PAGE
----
My Turn: School funding should not be partisan

Posted: Friday, August 17, 2001

Recently, the Department of Education and Early Development released data that show an achievement gap in Alaska between students who are white and students who are minority. The report has prompted a number of comments. Some among them assume that somewhere out there is a relatively simple answer to the mystery of why children from poor families and non-majority ethnic groups do not succeed as well as well-to-do children of the majority culture. No such magical solution exists.

Many of these same individuals assume that educators do not already know what is needed to help all children learn up to their potential. In fact, we have a good idea of the elements required for children to learn. These elements do not constitute a magic formula, but they are common sense supported by research and data.

Last summer, a broad group of Alaskans met to respond to a legislative directive to define the elements needed to provide our children with an adequate education. The group included local legislators, parents and educators. The report they issued will resonate with anyone who has children in school or has ever gone to school. The list of essentials is nothing more than common sense:

Teach students with a curriculum that is aligned with state standards.

Use qualified teachers who have time to teach and access to professional development.

Provide students a safe environment in well-maintained buildings.

Create effective partnerships between the home, the school and the community.

Provide students with access to appropriate technologies.

Meet the diverse learning needs of students.

The real problem is that many of our students, particularly our poor and minority students, attend schools that lack these essentials. One rural superintendent has a saying. "If a child is hungry, you don't need to weigh him, you need to feed him." In school terms, "If a child needs to learn more, we don't simply test, test and test again. We provide opportunities to learn."

Over the past decade, the governor and the Legislature have required more and more accountability from everyone in our public schools. Students must pass high-stakes tests. Teachers are evaluated against state standards. And this coming year each of our schools will be assigned a label according to how well their students do on these high-stakes tests.

At the same time that Alaska's leaders have been increasing their demands our schools have been starved of the resources needed to meet these new expectations. Inflation has eaten up 30 percent of the buying power of our education dollars over the past 10 years, while funding has increased by only 5 percent. All the political spin doctors in the world cannot refute this simple arithmetic.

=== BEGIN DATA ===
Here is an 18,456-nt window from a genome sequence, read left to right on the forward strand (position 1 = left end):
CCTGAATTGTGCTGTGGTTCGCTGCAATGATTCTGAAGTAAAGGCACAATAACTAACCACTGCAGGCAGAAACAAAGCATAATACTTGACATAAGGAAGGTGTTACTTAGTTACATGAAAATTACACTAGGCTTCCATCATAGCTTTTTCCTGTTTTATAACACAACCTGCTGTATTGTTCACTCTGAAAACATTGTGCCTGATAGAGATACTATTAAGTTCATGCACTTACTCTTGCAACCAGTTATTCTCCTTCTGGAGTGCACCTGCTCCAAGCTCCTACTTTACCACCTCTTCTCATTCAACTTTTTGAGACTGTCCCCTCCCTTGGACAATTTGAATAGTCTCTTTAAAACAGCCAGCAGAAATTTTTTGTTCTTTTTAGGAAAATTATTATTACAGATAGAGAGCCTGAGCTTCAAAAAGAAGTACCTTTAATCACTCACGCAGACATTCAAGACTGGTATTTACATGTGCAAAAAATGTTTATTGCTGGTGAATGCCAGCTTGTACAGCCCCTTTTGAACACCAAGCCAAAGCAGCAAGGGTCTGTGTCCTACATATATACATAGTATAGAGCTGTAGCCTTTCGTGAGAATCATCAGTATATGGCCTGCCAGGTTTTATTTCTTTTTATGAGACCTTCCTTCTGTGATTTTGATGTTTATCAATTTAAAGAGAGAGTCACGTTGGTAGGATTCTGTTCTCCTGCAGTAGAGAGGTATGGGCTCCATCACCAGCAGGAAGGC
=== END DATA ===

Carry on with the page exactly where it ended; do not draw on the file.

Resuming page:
We have heard the governor and the Legislature tell us how much they added to education funding last year. And these new dollars are certainly appreciated.

But the critical fact is that when you subtract the one-time only grant money and look only at the increases that can be used to run our schools, those increases did not even keep pace with last year's inflation. Our elected officials certainly did not address the huge shortfalls that the past dozen years of inflation and unfunded mandates have created.

Alaskans deserve accountability. It is right that students, educators and school districts be held accountable for results. But schools need the resources to provide students with the essentials of an adequate education. If we can provide all of our children with decent facilities. If we can provide fully qualified teachers who remain with a district more than a year or two.

If we can build bridges with families and communities. And if we use curriculum that matches our Alaskan standards. Only then will we eliminate the achievement gap.

Providing all of our children with the quality education they deserve should not be a partisan issue. It should not be a rural or an urban issue. It is an Alaska issue. And it is past time for us to make this necessary investment in our future.

Anchorage teacher Rich Kronberg is president of NEA-Alaska, which represents more than 11,000 teachers and other school employees throughout Alaska.

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